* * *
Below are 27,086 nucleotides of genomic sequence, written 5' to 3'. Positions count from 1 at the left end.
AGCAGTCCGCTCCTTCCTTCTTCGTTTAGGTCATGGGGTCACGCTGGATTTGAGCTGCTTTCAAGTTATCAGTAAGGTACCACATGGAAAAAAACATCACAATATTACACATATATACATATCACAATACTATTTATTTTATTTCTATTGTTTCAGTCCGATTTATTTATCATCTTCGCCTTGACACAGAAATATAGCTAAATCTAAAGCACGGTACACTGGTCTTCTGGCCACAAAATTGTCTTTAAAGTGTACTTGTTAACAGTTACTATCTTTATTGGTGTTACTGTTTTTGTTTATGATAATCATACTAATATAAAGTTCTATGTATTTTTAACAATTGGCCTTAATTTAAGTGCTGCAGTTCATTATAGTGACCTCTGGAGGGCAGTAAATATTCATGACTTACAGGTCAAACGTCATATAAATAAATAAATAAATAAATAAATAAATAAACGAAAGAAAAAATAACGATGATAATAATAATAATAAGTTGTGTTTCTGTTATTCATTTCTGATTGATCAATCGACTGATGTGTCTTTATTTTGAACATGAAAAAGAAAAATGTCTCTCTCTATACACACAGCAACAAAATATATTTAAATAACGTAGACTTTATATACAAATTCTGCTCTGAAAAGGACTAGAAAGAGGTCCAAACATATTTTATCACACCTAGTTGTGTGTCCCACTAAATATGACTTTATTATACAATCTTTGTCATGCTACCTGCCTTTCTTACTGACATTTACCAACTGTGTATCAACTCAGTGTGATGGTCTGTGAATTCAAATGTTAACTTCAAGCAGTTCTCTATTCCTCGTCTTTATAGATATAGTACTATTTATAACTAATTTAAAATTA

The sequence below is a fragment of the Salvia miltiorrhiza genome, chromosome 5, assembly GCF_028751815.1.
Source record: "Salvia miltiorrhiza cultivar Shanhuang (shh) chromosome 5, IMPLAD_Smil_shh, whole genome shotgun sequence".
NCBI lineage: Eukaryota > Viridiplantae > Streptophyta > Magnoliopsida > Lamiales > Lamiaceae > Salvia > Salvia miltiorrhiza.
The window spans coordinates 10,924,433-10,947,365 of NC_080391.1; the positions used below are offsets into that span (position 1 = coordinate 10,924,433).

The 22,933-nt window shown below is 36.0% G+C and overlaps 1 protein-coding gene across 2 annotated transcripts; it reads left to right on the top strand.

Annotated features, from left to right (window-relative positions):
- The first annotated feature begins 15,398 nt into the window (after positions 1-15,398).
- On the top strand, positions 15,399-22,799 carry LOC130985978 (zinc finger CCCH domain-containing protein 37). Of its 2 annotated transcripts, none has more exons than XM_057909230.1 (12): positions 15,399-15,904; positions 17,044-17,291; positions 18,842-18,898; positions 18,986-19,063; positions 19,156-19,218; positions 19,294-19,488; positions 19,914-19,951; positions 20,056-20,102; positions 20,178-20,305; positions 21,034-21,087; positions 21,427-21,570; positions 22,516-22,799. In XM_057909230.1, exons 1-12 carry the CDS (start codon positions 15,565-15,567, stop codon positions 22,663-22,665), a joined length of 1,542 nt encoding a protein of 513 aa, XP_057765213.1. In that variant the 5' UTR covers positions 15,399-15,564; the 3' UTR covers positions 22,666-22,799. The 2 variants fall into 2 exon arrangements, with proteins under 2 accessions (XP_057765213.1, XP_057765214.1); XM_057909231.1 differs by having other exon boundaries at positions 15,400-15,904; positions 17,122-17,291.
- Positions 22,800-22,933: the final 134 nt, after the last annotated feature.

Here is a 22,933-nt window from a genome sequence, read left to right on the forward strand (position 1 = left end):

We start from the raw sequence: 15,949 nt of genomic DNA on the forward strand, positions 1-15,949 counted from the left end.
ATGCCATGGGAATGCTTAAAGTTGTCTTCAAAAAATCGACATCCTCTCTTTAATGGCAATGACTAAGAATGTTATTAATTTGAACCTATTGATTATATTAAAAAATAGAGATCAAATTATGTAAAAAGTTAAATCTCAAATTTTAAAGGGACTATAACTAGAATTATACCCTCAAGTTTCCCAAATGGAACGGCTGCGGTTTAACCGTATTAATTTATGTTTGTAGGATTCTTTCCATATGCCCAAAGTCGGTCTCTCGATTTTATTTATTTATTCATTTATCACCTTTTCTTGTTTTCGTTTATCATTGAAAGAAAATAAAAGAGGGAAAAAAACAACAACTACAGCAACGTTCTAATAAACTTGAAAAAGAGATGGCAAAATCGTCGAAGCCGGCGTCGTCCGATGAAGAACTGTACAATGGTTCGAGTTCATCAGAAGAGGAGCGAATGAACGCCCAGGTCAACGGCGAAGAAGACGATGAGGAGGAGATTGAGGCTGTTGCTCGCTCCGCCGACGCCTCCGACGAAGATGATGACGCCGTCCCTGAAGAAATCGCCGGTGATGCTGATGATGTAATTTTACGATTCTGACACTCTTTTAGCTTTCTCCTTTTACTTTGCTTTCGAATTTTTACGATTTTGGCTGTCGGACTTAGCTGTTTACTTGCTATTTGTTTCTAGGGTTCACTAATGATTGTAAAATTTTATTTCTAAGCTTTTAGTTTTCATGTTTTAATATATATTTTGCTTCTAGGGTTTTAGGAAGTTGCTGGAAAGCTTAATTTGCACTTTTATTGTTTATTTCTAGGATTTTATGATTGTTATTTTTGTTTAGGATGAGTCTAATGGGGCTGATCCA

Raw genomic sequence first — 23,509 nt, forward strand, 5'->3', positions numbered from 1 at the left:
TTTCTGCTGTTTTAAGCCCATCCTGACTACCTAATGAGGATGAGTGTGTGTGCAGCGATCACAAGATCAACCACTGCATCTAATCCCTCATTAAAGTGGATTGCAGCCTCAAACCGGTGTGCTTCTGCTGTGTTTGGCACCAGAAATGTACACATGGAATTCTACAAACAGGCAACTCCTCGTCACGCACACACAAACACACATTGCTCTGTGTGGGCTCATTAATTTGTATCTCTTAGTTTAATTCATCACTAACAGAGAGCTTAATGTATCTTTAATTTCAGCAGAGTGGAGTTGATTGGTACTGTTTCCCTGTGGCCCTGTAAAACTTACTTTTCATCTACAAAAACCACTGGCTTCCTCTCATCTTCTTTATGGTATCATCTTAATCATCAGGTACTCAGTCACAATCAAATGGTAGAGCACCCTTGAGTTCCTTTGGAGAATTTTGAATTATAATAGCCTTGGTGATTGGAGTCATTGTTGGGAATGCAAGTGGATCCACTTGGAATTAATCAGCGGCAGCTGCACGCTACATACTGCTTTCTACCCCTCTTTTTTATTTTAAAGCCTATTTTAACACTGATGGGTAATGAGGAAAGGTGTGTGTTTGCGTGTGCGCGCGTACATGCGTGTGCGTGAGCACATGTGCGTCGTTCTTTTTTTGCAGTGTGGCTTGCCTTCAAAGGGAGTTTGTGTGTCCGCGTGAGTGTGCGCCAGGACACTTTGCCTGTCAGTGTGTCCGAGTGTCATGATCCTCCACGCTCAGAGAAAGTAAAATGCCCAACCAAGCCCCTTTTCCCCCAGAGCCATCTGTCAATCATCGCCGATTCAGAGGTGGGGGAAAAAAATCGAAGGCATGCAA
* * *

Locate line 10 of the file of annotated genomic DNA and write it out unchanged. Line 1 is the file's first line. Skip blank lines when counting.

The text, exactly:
- On the top strand, positions 15,399-22,799 carry LOC130985978 (zinc finger CCCH domain-containing protein 37). Of its 2 annotated transcripts, none has more exons than XM_057909230.1 (12): positions 15,399-15,904; positions 17,044-17,291; positions 18,842-18,898; positions 18,986-19,063; positions 19,156-19,218; positions 19,294-19,488; positions 19,914-19,951; positions 20,056-20,102; positions 20,178-20,305; positions 21,034-21,087; positions 21,427-21,570; positions 22,516-22,799. In XM_057909230.1, exons 1-12 carry the CDS (start codon positions 15,565-15,567, stop codon positions 22,663-22,665), a joined length of 1,542 nt encoding a protein of 513 aa, XP_057765213.1. In that variant the 5' UTR covers positions 15,399-15,564; the 3' UTR covers positions 22,666-22,799. The 2 variants fall into 2 exon arrangements, with proteins under 2 accessions (XP_057765213.1, XP_057765214.1); XM_057909231.1 differs by having other exon boundaries at positions 15,400-15,904; positions 17,122-17,291.